The Logic of Group Decisions: Judgment Aggregation

Journal of Philosophical Logic 44 (6):755-769 (2015)
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Judgment aggregation studies how individual opinions on a given set of propositions can be aggregated to form a consistent group judgment on the same propositions. Despite the simplicity of the problem, seemingly natural aggregation procedures fail to return consistent collective outcomes, leading to what is now known as the doctrinal paradox. The first occurrences of the paradox were discovered in the legal realm. However, the interest of judgment aggregation is much broader and extends to political philosophy, epistemology, social choice theory, and computer science. The aim of this paper is to provide a concise survey of the discipline and to outline some of the most pressing questions and future lines of research.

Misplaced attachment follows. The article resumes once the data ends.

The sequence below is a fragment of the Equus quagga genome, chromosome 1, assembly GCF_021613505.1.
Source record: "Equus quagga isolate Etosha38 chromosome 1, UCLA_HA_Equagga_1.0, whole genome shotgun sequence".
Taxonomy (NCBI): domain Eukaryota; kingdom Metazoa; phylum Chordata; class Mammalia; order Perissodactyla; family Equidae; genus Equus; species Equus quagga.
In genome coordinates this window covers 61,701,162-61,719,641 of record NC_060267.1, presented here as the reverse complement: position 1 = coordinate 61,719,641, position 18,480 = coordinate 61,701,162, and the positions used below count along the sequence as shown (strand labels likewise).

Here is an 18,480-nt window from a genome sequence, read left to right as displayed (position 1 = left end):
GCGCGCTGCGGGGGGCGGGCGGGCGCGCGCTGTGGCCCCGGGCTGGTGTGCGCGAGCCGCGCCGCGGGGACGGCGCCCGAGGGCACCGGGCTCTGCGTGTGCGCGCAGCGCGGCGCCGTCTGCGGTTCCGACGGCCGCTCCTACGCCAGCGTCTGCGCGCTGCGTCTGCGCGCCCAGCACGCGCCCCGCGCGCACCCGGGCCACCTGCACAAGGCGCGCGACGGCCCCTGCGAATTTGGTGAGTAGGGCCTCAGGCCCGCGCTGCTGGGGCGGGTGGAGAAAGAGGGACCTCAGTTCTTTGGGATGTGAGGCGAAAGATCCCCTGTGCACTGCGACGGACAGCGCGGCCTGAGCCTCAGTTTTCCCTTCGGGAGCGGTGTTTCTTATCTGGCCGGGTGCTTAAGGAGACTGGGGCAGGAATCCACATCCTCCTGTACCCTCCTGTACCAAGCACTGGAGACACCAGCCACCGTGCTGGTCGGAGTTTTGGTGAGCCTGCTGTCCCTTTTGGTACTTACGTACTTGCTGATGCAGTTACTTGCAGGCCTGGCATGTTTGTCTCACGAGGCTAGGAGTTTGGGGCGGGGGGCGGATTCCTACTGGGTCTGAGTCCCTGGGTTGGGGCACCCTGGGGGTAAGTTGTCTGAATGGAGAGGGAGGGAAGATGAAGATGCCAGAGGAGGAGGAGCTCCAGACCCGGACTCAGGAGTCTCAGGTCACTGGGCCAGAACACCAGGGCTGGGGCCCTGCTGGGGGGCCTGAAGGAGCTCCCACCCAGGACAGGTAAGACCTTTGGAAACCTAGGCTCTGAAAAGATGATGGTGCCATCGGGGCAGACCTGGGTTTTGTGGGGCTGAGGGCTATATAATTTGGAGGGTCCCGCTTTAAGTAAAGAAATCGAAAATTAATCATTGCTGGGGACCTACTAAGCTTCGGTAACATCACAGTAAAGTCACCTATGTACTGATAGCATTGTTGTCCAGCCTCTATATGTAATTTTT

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Gabriella Pigozzi
Université Paris Dauphine

Citations of this work

Collective Agency and Positive Political Theory.Lars Moen - 2024 - Journal of Theoretical Politics 36 (1):83–98.
Logic and Majority Voting.Ryo Takemura - 2021 - Journal of Philosophical Logic 51 (2):347-382.

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References found in this work

Collective Intentions and Actions.John Searle - 1990 - In Philip R. Cohen Jerry Morgan & Martha Pollack (eds.), Intentions in Communication. MIT Press. pp. 401-415.
Social Choice and Individual Values.Irving M. Copi - 1952 - Science and Society 16 (2):181-181.
Reasons as Defaults.John Horty - 2007 - Philosophers' Imprint 7:1-28.

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